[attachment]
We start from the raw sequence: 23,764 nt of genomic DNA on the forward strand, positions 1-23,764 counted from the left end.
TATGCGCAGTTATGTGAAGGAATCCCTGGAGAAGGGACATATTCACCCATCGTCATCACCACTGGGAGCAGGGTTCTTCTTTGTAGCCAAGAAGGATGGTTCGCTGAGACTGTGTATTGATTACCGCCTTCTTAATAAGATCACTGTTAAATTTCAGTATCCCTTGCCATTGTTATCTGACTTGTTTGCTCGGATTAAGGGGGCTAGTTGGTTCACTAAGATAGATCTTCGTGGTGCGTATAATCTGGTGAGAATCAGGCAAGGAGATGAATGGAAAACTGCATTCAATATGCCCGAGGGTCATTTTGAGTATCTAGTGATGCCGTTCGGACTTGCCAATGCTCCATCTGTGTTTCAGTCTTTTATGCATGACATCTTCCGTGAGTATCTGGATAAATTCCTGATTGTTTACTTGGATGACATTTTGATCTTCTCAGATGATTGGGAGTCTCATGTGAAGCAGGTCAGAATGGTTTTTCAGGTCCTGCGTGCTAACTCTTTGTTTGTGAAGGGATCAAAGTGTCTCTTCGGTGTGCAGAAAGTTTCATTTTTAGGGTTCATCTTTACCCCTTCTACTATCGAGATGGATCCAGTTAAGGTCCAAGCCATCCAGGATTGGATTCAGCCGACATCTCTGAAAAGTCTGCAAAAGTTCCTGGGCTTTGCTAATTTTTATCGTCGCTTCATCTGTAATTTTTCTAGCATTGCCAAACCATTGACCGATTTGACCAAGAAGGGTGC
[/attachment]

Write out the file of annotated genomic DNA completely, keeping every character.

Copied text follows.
We start from the raw sequence: 23,764 nt of genomic DNA on the forward strand, positions 1-23,764 counted from the left end.
TATGCGCAGTTATGTGAAGGAATCCCTGGAGAAGGGACATATTCACCCATCGTCATCACCACTGGGAGCAGGGTTCTTCTTTGTAGCCAAGAAGGATGGTTCGCTGAGACTGTGTATTGATTACCGCCTTCTTAATAAGATCACTGTTAAATTTCAGTATCCCTTGCCATTGTTATCTGACTTGTTTGCTCGGATTAAGGGGGCTAGTTGGTTCACTAAGATAGATCTTCGTGGTGCGTATAATCTGGTGAGAATCAGGCAAGGAGATGAATGGAAAACTGCATTCAATATGCCCGAGGGTCATTTTGAGTATCTAGTGATGCCGTTCGGACTTGCCAATGCTCCATCTGTGTTTCAGTCTTTTATGCATGACATCTTCCGTGAGTATCTGGATAAATTCCTGATTGTTTACTTGGATGACATTTTGATCTTCTCAGATGATTGGGAGTCTCATGTGAAGCAGGTCAGAATGGTTTTTCAGGTCCTGCGTGCTAACTCTTTGTTTGTGAAGGGATCAAAGTGTCTCTTCGGTGTGCAGAAAGTTTCATTTTTAGGGTTCATCTTTACCCCTTCTACTATCGAGATGGATCCAGTTAAGGTCCAAGCCATCCAGGATTGGATTCAGCCGACATCTCTGAAAAGTCTGCAAAAGTTCCTGGGCTTTGCTAATTTTTATCGTCGCTTCATCTGTAATTTTTCTAGCATTGCCAAACCATTGACCGATTTGACCAAGAAGGGTGC